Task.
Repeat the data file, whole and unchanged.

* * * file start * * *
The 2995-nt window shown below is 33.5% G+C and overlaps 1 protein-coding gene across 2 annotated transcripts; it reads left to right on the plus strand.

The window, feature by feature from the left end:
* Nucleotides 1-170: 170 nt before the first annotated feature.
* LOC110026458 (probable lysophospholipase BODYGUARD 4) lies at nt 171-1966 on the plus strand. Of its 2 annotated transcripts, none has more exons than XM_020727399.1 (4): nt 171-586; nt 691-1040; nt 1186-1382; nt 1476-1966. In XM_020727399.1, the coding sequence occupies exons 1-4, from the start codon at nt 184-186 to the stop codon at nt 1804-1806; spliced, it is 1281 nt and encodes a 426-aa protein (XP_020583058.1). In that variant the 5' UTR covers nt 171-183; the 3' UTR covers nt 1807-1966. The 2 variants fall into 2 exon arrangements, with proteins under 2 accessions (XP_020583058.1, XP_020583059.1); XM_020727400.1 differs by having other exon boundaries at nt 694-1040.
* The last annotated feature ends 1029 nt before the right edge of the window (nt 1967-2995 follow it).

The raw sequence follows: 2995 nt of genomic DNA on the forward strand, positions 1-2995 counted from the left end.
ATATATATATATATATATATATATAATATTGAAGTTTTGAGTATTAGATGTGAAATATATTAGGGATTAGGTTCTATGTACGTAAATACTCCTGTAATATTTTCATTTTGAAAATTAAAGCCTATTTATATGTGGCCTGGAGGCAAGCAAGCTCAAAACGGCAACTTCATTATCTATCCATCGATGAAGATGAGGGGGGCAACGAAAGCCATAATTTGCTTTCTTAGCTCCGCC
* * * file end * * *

The 2995-nt window shown below is 33.5% G+C and overlaps 1 protein-coding gene across 2 annotated transcripts; it reads left to right on the plus strand.

The window, feature by feature from the left end:
* Nucleotides 1-170: 170 nt before the first annotated feature.
* LOC110026458 (probable lysophospholipase BODYGUARD 4) lies at nt 171-1966 on the plus strand. Of its 2 annotated transcripts, none has more exons than XM_020727399.1 (4): nt 171-586; nt 691-1040; nt 1186-1382; nt 1476-1966. In XM_020727399.1, the coding sequence occupies exons 1-4, from the start codon at nt 184-186 to the stop codon at nt 1804-1806; spliced, it is 1281 nt and encodes a 426-aa protein (XP_020583058.1). In that variant the 5' UTR covers nt 171-183; the 3' UTR covers nt 1807-1966. The 2 variants fall into 2 exon arrangements, with proteins under 2 accessions (XP_020583058.1, XP_020583059.1); XM_020727400.1 differs by having other exon boundaries at nt 694-1040.
* The last annotated feature ends 1029 nt before the right edge of the window (nt 1967-2995 follow it).

The raw sequence follows: 2995 nt of genomic DNA on the forward strand, positions 1-2995 counted from the left end.
ATATATATATATATATATATATATAATATTGAAGTTTTGAGTATTAGATGTGAAATATATTAGGGATTAGGTTCTATGTACGTAAATACTCCTGTAATATTTTCATTTTGAAAATTAAAGCCTATTTATATGTGGCCTGGAGGCAAGCAAGCTCAAAACGGCAACTTCATTATCTATCCATCGATGAAGATGAGGGGGGCAACGAAAGCCATAATTTGCTTTCTTAGCTCCGCC